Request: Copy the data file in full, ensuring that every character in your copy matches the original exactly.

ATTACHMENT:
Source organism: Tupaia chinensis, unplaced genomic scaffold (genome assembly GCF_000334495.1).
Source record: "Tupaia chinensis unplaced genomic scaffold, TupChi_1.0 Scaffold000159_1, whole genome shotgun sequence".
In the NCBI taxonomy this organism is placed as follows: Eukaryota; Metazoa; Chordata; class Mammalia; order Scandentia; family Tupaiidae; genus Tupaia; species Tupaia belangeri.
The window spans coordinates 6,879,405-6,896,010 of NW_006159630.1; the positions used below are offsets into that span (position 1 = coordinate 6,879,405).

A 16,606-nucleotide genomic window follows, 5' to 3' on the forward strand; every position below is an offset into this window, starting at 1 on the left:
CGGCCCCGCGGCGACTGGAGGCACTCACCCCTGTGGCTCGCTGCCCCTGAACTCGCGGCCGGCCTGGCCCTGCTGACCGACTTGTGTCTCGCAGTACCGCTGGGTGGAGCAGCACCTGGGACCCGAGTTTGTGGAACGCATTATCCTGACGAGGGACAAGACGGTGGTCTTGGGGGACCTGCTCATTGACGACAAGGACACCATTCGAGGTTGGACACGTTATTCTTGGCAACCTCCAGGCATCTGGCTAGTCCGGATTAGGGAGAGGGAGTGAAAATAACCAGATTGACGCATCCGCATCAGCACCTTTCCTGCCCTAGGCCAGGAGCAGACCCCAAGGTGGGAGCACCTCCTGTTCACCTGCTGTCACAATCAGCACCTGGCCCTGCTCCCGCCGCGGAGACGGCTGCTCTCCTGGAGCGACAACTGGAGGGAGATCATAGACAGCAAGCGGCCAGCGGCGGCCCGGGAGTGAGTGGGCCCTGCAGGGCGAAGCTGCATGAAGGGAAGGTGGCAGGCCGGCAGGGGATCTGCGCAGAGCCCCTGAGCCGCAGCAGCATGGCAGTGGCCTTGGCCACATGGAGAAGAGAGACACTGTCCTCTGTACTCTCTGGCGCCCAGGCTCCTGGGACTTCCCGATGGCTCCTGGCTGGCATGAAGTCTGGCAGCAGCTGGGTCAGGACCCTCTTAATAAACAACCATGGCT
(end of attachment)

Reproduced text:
Source organism: Tupaia chinensis, unplaced genomic scaffold (genome assembly GCF_000334495.1).
Source record: "Tupaia chinensis unplaced genomic scaffold, TupChi_1.0 Scaffold000159_1, whole genome shotgun sequence".
In the NCBI taxonomy this organism is placed as follows: Eukaryota; Metazoa; Chordata; class Mammalia; order Scandentia; family Tupaiidae; genus Tupaia; species Tupaia belangeri.
The window spans coordinates 6,879,405-6,896,010 of NW_006159630.1; the positions used below are offsets into that span (position 1 = coordinate 6,879,405).

A 16,606-nucleotide genomic window follows, 5' to 3' on the forward strand; every position below is an offset into this window, starting at 1 on the left:
CGGCCCCGCGGCGACTGGAGGCACTCACCCCTGTGGCTCGCTGCCCCTGAACTCGCGGCCGGCCTGGCCCTGCTGACCGACTTGTGTCTCGCAGTACCGCTGGGTGGAGCAGCACCTGGGACCCGAGTTTGTGGAACGCATTATCCTGACGAGGGACAAGACGGTGGTCTTGGGGGACCTGCTCATTGACGACAAGGACACCATTCGAGGTTGGACACGTTATTCTTGGCAACCTCCAGGCATCTGGCTAGTCCGGATTAGGGAGAGGGAGTGAAAATAACCAGATTGACGCATCCGCATCAGCACCTTTCCTGCCCTAGGCCAGGAGCAGACCCCAAGGTGGGAGCACCTCCTGTTCACCTGCTGTCACAATCAGCACCTGGCCCTGCTCCCGCCGCGGAGACGGCTGCTCTCCTGGAGCGACAACTGGAGGGAGATCATAGACAGCAAGCGGCCAGCGGCGGCCCGGGAGTGAGTGGGCCCTGCAGGGCGAAGCTGCATGAAGGGAAGGTGGCAGGCCGGCAGGGGATCTGCGCAGAGCCCCTGAGCCGCAGCAGCATGGCAGTGGCCTTGGCCACATGGAGAAGAGAGACACTGTCCTCTGTACTCTCTGGCGCCCAGGCTCCTGGGACTTCCCGATGGCTCCTGGCTGGCATGAAGTCTGGCAGCAGCTGGGTCAGGACCCTCTTAATAAACAACCATGGCT